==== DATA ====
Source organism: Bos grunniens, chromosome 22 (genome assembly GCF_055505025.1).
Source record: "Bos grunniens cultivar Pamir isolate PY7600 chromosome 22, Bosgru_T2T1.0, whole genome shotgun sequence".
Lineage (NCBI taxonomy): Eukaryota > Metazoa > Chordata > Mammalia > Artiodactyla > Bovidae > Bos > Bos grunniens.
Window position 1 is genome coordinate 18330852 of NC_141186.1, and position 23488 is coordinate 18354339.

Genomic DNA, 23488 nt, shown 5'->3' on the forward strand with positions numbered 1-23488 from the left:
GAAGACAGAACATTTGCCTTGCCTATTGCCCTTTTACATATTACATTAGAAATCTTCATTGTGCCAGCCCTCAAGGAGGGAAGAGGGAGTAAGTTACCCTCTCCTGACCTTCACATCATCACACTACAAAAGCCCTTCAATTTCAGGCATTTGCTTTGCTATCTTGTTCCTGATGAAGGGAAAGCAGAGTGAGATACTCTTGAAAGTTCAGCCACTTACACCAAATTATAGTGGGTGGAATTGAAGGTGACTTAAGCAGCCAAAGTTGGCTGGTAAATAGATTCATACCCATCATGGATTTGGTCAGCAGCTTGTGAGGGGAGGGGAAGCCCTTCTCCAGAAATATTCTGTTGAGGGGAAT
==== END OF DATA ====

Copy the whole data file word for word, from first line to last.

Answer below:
Source organism: Bos grunniens, chromosome 22 (genome assembly GCF_055505025.1).
Source record: "Bos grunniens cultivar Pamir isolate PY7600 chromosome 22, Bosgru_T2T1.0, whole genome shotgun sequence".
Lineage (NCBI taxonomy): Eukaryota > Metazoa > Chordata > Mammalia > Artiodactyla > Bovidae > Bos > Bos grunniens.
Window position 1 is genome coordinate 18330852 of NC_141186.1, and position 23488 is coordinate 18354339.

Genomic DNA, 23488 nt, shown 5'->3' on the forward strand with positions numbered 1-23488 from the left:
GAAGACAGAACATTTGCCTTGCCTATTGCCCTTTTACATATTACATTAGAAATCTTCATTGTGCCAGCCCTCAAGGAGGGAAGAGGGAGTAAGTTACCCTCTCCTGACCTTCACATCATCACACTACAAAAGCCCTTCAATTTCAGGCATTTGCTTTGCTATCTTGTTCCTGATGAAGGGAAAGCAGAGTGAGATACTCTTGAAAGTTCAGCCACTTACACCAAATTATAGTGGGTGGAATTGAAGGTGACTTAAGCAGCCAAAGTTGGCTGGTAAATAGATTCATACCCATCATGGATTTGGTCAGCAGCTTGTGAGGGGAGGGGAAGCCCTTCTCCAGAAATATTCTGTTGAGGGGAAT